That agenda becomes obvious in the social studies standards discussions. Dunbar’s attempt to insert the idea that the Founding Fathers were influenced by the teachings of religious reformer Martin Luther involves the type of stretching that would impress a taffy maker. Mc Elroy’s try at eliminating a reference to hip hop music seems rooted in the belief that not mentioning a phenomenon will make it disappear.
One may be tempted to mock the conservatives on the Texas State Board of Education. But “The Revisionaries” reminds the viewer that this unintentional buffoonery has unfortunate real-life consequences.
Music suggesting a spider delicately stepping on piano keys launches the viewer into the off-kilter world of Peter Strickland’s “Berberian Sound Studio.” It’s a darkly funny and imaginative behind the curtain story of a British sound engineer who reluctantly works on a low-budget giallo. Seeing mundanely created sound effects will surprise viewers with the unearthly or horrifying images they evoke. One particular sequence will probably cause people to swear off watermelon. Ironically, the film’s resolution ultimately doesn’t rely on sound.
The low-budget dark comedy “Ghosts with Shit Jobs” reminds viewers that cinematic science fiction can be more than adventure stories set in the future.
By 2040, financial collapses (among other disasters) have turned the countries of North America and Western Europe into economic basket cases. To the Asian economic powerhouses, that situation makes those formerly powerful countries the hot marketplace for obtaining cheap labor. A Chinese documentary program, “Window on the World,” looks at the crappy jobs Toronto’s white people (the titular ghosts) do to barely make ends meet. Viewers are introduced to the people employed to perform such lousy jobs of the future as robot baby manufacturing and human spamming.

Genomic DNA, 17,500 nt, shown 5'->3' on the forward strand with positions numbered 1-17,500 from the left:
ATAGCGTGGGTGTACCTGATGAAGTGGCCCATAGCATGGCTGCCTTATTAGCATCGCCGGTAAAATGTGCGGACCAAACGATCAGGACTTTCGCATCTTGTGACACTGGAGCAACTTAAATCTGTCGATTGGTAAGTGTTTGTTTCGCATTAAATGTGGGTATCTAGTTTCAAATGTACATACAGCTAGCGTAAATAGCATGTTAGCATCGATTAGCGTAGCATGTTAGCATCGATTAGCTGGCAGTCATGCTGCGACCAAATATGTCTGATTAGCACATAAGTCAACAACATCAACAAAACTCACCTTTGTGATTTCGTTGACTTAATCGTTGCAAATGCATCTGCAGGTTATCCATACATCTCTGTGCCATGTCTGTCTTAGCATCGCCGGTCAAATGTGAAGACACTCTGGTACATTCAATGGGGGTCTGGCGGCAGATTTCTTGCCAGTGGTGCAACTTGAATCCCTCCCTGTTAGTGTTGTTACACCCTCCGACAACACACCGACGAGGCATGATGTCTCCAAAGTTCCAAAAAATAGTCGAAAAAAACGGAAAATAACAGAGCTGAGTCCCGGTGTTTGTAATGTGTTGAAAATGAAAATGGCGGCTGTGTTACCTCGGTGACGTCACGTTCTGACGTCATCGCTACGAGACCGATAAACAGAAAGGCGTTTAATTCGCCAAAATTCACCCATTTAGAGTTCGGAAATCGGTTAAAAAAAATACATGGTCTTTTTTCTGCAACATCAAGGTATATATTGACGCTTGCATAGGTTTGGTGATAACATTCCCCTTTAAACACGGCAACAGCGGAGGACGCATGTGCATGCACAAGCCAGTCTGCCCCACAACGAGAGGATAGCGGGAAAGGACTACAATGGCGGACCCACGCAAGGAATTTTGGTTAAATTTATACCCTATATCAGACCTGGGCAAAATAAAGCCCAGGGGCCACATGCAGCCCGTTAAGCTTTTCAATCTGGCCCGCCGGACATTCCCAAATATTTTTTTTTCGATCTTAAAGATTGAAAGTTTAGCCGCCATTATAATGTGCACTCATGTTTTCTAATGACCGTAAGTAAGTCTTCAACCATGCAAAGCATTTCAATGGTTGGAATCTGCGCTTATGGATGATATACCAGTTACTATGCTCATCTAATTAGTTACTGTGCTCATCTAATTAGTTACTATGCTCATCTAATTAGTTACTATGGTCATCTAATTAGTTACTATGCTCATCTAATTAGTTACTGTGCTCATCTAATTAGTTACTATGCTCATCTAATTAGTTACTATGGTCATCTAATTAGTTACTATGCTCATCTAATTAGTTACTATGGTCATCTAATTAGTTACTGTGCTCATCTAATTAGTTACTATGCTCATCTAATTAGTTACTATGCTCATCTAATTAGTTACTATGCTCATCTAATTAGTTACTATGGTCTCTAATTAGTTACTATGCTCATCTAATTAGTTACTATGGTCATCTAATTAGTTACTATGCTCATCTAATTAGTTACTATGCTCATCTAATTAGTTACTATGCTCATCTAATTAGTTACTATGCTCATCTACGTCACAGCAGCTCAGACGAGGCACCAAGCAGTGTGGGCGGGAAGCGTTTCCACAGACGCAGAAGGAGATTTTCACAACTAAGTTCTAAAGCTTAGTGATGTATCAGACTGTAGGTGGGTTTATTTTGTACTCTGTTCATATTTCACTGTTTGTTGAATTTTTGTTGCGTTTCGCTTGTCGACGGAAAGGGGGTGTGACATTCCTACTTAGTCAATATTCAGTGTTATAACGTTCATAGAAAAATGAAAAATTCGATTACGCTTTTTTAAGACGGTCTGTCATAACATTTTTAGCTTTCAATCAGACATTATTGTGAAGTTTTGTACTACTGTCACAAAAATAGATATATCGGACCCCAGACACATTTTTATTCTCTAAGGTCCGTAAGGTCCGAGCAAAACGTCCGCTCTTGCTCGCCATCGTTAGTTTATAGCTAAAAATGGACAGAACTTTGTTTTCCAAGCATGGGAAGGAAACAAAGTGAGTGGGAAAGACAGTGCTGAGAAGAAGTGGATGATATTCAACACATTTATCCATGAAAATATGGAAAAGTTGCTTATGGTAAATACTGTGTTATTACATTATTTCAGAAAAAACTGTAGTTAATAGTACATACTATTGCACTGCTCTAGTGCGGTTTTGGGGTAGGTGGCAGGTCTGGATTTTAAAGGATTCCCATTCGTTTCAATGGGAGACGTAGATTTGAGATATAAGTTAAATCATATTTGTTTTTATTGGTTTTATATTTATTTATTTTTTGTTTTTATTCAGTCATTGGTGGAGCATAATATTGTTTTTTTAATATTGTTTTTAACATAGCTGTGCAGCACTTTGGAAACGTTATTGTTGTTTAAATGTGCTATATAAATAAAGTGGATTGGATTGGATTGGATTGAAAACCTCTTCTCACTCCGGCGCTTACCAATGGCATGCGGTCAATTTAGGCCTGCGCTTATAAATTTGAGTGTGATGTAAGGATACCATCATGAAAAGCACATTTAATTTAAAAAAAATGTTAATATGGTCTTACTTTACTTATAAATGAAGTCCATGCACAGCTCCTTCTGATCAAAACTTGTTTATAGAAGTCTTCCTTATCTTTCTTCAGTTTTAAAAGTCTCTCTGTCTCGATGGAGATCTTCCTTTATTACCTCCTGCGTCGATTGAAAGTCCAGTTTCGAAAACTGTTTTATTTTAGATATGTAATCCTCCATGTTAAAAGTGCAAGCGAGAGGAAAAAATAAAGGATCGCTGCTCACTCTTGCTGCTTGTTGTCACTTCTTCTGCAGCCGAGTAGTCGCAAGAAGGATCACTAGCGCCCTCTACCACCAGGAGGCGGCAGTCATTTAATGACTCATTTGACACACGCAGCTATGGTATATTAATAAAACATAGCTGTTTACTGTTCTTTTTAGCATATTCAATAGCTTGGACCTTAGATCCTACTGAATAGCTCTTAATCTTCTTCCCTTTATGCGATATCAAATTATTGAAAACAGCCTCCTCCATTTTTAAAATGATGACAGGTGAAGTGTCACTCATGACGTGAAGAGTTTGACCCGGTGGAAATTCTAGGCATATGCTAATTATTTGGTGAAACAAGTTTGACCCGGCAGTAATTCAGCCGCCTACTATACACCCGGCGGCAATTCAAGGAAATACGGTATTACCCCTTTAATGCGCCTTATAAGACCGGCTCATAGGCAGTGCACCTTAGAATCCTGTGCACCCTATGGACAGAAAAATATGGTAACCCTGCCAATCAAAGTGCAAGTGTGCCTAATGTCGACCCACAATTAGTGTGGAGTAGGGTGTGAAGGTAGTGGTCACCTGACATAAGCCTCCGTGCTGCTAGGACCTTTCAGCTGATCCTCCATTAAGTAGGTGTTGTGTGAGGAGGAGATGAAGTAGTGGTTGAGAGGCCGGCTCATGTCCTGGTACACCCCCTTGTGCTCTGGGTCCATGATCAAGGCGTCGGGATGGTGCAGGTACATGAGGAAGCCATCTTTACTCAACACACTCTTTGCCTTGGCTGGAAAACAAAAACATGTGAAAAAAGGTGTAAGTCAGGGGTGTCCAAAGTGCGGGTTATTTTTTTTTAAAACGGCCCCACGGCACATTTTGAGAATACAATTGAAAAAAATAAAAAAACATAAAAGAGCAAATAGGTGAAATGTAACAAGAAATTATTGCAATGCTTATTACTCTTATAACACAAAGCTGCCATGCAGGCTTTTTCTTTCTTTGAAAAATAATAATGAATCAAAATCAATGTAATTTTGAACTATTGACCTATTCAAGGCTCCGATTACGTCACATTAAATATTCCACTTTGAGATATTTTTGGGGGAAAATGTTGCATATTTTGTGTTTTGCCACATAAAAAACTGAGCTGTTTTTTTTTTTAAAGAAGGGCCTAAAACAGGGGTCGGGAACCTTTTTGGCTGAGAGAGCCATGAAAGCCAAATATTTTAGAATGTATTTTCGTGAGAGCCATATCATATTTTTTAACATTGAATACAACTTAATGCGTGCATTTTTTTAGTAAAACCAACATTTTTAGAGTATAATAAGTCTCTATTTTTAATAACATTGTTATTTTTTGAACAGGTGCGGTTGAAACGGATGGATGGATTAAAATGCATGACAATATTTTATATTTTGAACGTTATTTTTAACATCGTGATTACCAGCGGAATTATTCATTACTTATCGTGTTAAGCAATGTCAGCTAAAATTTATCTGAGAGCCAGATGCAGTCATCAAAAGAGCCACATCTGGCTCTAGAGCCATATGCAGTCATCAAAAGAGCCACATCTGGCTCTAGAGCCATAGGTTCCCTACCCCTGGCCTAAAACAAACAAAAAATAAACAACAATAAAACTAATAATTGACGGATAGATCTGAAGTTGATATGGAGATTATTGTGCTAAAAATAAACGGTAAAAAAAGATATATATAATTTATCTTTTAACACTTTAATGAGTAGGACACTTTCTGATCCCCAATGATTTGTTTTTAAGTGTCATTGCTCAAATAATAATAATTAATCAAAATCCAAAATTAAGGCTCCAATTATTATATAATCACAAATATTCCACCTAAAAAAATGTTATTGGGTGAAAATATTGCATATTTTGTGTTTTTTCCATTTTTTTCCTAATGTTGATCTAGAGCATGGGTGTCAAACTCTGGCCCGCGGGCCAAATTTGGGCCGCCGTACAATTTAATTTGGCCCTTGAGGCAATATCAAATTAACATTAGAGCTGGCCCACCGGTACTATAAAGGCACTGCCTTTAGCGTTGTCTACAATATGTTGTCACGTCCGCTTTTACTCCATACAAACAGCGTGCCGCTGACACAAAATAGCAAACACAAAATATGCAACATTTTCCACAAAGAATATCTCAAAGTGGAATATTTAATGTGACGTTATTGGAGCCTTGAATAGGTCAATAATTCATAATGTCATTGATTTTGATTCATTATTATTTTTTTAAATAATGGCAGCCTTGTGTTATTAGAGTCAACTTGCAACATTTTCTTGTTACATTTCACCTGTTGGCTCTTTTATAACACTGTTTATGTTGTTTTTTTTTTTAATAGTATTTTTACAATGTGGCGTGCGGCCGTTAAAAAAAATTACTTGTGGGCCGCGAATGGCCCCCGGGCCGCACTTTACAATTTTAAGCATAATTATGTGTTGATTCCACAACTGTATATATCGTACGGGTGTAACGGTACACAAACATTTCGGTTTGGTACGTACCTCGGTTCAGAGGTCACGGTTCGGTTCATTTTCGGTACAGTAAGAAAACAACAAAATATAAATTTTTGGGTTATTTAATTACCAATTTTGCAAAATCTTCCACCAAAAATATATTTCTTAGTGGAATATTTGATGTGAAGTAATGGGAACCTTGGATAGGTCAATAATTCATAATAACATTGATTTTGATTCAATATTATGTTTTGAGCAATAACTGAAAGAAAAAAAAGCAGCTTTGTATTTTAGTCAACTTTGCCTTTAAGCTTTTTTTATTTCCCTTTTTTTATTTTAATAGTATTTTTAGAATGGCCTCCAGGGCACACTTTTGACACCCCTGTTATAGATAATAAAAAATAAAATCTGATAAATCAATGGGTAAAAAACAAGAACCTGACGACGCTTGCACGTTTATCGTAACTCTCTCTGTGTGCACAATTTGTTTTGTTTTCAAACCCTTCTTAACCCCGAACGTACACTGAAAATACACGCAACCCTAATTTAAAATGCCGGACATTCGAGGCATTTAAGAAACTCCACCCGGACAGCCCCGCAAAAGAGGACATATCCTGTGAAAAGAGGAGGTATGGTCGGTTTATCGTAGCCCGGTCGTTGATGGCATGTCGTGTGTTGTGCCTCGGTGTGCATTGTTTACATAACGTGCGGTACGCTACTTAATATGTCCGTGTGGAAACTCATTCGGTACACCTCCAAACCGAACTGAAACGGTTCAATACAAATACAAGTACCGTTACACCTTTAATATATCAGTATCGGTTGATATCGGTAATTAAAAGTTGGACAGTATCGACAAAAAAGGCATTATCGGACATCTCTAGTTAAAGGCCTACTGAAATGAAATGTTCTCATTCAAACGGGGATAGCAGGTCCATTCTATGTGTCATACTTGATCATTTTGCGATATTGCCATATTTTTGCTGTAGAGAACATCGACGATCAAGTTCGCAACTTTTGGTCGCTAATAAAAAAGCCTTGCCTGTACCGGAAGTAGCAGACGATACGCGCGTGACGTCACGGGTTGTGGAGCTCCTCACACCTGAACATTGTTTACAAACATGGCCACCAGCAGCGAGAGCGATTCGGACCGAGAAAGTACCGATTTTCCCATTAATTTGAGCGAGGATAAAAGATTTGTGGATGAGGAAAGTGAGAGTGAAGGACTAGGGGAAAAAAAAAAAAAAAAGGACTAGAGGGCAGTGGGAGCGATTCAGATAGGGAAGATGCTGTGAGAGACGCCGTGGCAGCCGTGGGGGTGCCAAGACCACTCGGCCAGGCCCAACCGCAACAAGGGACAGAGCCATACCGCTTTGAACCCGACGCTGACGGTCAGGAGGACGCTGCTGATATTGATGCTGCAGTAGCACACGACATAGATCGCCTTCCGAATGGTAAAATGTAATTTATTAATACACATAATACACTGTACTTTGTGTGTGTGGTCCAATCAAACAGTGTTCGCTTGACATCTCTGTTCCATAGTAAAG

“Ghosts with Shit Jobs” cleverly descends from science fiction’s tradition of satirizing the consequences of present day trends. The faux documentary’s supposedly sympathetic portrait of industrious ghosts echoes similarly patronizing statements made in the present day by Westerners about Third World workers. More importantly, praising the so-called industriousness of these cheap laborers overlooks the fact that these workers’ implicitly low pay (e.g. a couple of liters of fresh water) makes working oneself to exhaustion or being engaged in a constant hustle the only barrier between survival and death.
Directors Jim Munroe, Chris McCawley, Jim Morrison, and Tate Young make their futuristic bad jobs frighteningly plausible by inventively twisting such present-day phenomena as life-threatening salvage and covert product placement. If people work these jobs, they don’t do so out of some moral shortcoming but because playing by the rules of the capitalist system means being economically trapped with no options for escape. Finding the escape hatch from this rigged system is the tricky part.
(“The Revisionaries” screens February 10, 2013 at 7:15 PM and February 12, 2013 at 7:15 PM. “Berberian Sound Studio” screens February 8, 2013 at 9:30 PM and February 13, 2013 at 7:15 PM. “Ghosts with Shit Jobs” screens February 15, 2013 at 7:15 PM and February 18, 2013 at 7:15 PM. All screenings take place at the Roxie Theatre (3117-16th Street (near Valencia)). For advance tickets, go to www.sfindie.com